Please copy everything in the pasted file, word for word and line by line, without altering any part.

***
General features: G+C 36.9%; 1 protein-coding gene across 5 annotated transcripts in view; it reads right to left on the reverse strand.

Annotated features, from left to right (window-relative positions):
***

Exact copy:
General features: G+C 36.9%; 1 protein-coding gene across 5 annotated transcripts in view; it reads right to left on the reverse strand.

Annotated features, from left to right (window-relative positions):